Thursday, October 18, 2007

All Rails in Space City

This afternoon the Metro board finally approved rail on Richmond putting the best line forward they could even if it wasn't the best line (Thanks Afton Oaks!). In a shocker that I don't think anyone expected, they also voted for light rail on all 5 lines! But after reading Christof's blog I was wondering if what he said about funding and the FTA was true? I haven't noticed any change in the funding mechanisms so what is going on down there? Is it possible that because Tom Delay is gone they have better support from their legislators (sans "I don't like rail" Culbertson)?

This was made possible by the other surprise of the day — the Southeast Line on Scott, along with all the other 2012 lines, will be light rail, thanks to new FTA funding rules. Thus, the Southeast Line and University Line will be able to share track on Scott. And that amended idea carried.
Perhaps they have been behind the scenes like Salt Lake City working out a deal with the feds to pay for their lines in bulk since they have a master plan. I think that might be the wave of the future so other cities might want to look close at how to plan a system then get funding for it rather than going line by line. We'll probably hear about it more in the coming days. From the Chronicle:

"We now feel we can pass federal muster (to obtain 50 percent funding) by going to light rail on all five lines at once," board chairman David Wolff said. "We can't help but believe that people will be thrilled by it."

In 2005, residents and elected officials along the planned North, East End, Southeast and Uptown lines were dismayed to learn that Metro analysis showed cost and ridership on them would be too low to justify federal funding for rail.

Check out the link to Christof for a new system map.


Christof Spieler said...

They explained that they got 3 changes from FTA:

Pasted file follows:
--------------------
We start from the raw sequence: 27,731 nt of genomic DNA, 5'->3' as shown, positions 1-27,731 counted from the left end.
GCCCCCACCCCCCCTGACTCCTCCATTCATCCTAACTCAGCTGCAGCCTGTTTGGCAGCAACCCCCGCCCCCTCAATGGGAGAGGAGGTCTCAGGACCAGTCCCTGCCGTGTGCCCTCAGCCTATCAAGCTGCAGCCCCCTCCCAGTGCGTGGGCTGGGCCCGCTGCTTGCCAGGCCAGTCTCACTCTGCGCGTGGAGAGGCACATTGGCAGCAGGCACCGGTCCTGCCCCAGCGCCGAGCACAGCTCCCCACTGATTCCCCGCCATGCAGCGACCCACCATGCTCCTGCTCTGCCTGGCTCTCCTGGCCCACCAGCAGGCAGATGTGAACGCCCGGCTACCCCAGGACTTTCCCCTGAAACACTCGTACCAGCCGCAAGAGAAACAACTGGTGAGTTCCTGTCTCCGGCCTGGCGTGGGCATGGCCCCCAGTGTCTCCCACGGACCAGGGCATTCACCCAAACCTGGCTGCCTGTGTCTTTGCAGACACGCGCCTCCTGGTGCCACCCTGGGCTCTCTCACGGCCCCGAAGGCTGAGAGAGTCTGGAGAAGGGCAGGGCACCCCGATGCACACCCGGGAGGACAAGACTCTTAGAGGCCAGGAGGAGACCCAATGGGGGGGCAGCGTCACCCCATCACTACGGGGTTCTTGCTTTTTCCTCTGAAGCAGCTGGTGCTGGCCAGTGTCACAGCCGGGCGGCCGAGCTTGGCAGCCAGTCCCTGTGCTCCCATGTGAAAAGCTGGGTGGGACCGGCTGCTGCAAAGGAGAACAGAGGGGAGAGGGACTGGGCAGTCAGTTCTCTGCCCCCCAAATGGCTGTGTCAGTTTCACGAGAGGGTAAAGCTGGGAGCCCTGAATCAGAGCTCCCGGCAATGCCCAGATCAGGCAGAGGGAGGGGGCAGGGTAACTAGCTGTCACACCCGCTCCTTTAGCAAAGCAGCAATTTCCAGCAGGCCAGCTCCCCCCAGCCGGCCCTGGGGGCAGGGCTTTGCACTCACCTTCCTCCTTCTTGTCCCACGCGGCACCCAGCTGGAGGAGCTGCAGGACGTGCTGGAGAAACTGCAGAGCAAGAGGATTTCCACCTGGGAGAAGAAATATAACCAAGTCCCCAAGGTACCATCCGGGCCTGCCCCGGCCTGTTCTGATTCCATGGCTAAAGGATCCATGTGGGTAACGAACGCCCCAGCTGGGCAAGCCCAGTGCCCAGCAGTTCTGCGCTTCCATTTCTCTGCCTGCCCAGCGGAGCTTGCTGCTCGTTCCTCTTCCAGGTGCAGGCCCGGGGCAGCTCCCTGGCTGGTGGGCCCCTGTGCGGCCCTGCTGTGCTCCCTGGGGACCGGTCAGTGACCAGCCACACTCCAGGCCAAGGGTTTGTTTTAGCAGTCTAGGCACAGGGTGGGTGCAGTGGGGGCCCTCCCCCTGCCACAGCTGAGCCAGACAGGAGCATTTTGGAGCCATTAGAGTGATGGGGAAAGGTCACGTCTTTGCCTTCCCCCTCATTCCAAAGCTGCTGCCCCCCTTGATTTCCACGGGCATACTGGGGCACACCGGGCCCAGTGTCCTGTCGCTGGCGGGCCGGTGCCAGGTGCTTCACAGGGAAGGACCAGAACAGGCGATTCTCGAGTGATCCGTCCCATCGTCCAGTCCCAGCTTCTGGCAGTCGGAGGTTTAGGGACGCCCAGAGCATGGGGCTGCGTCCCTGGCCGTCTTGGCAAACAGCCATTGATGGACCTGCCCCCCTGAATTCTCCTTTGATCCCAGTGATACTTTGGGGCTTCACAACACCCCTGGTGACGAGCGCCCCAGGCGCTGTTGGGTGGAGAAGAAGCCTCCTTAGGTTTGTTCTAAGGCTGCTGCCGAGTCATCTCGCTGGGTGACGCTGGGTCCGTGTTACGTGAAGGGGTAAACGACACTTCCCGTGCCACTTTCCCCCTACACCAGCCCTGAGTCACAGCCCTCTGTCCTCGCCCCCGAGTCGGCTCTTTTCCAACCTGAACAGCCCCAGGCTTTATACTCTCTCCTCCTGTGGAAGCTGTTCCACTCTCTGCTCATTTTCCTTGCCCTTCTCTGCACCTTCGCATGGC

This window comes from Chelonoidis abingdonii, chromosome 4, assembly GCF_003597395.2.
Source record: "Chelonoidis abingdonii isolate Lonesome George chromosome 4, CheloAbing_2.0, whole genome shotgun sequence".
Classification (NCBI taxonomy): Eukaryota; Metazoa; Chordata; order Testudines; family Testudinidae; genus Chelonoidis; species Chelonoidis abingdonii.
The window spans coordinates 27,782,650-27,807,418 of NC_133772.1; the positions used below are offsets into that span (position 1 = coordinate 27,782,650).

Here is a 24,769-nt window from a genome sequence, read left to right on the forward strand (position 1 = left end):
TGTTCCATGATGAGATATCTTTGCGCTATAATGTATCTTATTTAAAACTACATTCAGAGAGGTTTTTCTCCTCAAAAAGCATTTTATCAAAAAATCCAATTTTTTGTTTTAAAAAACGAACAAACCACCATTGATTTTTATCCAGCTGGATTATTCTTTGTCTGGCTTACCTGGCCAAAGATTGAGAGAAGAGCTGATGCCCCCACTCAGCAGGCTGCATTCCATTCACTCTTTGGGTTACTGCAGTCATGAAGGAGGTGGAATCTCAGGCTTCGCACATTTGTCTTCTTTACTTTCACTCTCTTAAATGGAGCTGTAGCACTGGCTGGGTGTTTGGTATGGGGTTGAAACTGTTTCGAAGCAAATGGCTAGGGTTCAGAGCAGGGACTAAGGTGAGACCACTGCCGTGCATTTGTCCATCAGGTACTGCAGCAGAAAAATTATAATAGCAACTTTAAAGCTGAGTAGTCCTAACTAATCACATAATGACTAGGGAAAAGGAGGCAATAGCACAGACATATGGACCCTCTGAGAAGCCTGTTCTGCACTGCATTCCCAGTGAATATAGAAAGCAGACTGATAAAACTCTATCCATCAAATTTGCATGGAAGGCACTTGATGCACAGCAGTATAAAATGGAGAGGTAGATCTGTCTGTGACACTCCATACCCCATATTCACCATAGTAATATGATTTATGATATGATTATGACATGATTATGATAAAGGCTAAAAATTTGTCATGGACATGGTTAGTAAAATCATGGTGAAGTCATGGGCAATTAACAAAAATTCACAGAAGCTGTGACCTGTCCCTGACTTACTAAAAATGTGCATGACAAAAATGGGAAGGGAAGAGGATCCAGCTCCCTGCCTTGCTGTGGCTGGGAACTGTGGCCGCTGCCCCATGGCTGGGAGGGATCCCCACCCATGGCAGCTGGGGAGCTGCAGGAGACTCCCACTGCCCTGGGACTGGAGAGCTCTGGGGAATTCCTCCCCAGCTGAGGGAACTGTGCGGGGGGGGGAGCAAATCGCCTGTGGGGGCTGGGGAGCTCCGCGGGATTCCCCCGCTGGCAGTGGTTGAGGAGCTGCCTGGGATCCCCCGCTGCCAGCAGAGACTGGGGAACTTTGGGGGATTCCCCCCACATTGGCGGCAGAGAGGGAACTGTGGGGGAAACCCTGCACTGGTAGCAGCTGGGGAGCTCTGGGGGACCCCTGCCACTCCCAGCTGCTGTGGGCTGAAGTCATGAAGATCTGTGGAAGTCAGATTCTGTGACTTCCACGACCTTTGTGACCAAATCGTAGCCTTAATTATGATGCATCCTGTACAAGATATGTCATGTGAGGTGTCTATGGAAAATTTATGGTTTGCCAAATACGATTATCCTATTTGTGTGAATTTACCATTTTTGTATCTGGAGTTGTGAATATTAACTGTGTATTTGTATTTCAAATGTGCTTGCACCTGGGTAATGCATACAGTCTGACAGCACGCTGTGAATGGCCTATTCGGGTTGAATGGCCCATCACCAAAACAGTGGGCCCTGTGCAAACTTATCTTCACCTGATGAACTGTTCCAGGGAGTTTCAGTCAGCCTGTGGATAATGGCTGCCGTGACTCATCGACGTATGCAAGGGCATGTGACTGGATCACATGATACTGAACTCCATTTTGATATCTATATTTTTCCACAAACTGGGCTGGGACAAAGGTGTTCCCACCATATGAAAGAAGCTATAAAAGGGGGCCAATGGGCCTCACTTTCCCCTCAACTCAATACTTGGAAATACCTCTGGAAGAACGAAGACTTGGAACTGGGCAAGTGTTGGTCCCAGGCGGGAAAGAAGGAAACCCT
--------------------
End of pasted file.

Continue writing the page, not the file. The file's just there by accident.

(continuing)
(1) The ridership analysis for each of the 5 lines can include the other 4 new lines. Previously, METRO was forced to analyze each line as if it were the only new line to be built, completely ignoring the other lines that will open at the same time. Obviously, that really lowered ridership projections and thus cost/benefit ratio.

(2) METRO is allowed to take into account some modal preference for rail over bus.

(3) METRO is allowed to take into account development triggered by the rail line. Previously, the FTA had said that in a city without zoning, one could not anticipate future development.

Items (1) and (3) are pretty much Houston-specific: no other large city is unzoned, and no other city is doing an expansion that includes so many closely linked lines. I don't know if item (2) is Houston-specific or a general change in policy.

The cost-benefit requirements have not changed; it's just that Houston can count benefits more accurately.

Politically, it probably helped that the Democrats (the party of rail supporters Sheila Jackson Lee and Nick Lampson, among many others) took control of Congress from the Republicans, the party of rail critic John Culberson.

Pantograph Trolleypole said...

That's really interesting and I wonder what it means for other cities that want to go through the process. This along with the Salt Lake deal might be opening up opportunities to other cities. The Kansas City Mayor wants to look at a regional system as does Tampa. If they look at trying to figure out how to fund a whole system at once, this might be the boost needed to get over the funding hump.

Christof Spieler said...

The "system rule" has the greatest benefit when a city is planning lines that link to multiple employment centers. Multiple downtown-to-suburb spokes have less synergy than multiple lines that link to secondary employment centers, universities, and medical complexes.